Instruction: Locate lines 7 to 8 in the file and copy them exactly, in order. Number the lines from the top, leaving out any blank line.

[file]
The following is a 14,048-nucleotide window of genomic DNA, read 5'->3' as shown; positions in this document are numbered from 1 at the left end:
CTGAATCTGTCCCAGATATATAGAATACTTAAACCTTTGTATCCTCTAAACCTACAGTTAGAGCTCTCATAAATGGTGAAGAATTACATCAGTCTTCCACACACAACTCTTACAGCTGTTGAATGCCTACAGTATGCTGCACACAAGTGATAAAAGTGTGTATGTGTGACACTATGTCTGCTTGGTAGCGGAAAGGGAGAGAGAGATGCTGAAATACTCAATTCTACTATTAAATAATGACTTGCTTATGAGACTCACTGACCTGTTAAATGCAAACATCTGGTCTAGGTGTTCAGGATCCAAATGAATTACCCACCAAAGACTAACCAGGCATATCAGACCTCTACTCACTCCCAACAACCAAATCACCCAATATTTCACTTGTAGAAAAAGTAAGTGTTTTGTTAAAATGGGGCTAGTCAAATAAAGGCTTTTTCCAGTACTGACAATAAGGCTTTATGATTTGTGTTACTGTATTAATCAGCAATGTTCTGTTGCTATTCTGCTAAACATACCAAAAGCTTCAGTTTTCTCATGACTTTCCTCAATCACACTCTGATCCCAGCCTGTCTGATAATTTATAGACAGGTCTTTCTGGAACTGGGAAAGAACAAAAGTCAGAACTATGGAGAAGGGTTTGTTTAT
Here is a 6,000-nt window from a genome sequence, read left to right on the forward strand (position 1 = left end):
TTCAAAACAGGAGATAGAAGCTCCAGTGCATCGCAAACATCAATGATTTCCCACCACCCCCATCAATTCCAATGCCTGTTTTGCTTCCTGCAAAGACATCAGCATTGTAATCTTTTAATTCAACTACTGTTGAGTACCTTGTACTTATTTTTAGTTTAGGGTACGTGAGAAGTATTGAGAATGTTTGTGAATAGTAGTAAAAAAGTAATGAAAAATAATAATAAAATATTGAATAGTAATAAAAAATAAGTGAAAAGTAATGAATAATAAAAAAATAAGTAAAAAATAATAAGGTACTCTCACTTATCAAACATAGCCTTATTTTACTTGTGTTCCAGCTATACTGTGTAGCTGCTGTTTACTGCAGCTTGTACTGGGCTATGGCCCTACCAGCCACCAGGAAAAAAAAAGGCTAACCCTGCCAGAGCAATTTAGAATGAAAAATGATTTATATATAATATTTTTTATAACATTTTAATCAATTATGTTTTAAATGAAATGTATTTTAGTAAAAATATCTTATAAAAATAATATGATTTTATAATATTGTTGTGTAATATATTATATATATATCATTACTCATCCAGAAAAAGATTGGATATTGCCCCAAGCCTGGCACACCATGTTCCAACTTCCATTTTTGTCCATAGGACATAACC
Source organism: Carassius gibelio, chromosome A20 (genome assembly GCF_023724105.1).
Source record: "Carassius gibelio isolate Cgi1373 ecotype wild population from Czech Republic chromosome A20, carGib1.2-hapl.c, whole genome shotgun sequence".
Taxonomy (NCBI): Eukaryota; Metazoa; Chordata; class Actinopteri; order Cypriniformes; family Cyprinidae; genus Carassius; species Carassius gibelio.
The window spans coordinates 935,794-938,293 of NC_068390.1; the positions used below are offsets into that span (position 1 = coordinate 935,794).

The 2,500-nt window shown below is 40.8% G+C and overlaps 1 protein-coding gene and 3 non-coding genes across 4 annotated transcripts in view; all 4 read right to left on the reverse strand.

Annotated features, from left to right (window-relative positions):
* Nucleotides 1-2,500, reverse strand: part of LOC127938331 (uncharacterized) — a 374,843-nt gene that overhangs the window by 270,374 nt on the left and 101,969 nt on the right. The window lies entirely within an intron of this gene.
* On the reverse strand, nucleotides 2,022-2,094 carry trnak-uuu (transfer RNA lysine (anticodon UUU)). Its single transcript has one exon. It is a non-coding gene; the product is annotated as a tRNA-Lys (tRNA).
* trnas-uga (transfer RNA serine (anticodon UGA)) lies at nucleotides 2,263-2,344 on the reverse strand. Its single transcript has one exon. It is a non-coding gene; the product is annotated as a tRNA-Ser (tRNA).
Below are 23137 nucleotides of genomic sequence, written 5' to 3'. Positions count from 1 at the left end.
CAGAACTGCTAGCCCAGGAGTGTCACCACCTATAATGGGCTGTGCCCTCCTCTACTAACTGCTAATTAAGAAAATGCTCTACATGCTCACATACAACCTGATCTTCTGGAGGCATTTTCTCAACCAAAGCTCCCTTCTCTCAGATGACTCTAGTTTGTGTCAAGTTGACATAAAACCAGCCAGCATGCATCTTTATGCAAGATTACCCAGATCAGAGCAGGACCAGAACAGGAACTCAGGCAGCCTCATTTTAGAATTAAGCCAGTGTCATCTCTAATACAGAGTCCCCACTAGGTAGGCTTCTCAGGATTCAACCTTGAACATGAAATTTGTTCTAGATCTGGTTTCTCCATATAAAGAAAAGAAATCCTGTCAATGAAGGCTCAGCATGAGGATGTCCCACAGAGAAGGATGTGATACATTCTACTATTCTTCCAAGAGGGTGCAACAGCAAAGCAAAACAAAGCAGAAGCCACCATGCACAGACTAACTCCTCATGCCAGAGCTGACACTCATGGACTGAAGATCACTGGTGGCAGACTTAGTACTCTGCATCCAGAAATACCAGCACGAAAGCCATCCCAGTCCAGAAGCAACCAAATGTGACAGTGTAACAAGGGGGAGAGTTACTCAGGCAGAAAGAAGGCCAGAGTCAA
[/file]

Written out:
Taxonomy (NCBI): Eukaryota; Metazoa; Chordata; class Actinopteri; order Cypriniformes; family Cyprinidae; genus Carassius; species Carassius gibelio.
The window spans coordinates 935,794-938,293 of NC_068390.1; the positions used below are offsets into that span (position 1 = coordinate 935,794).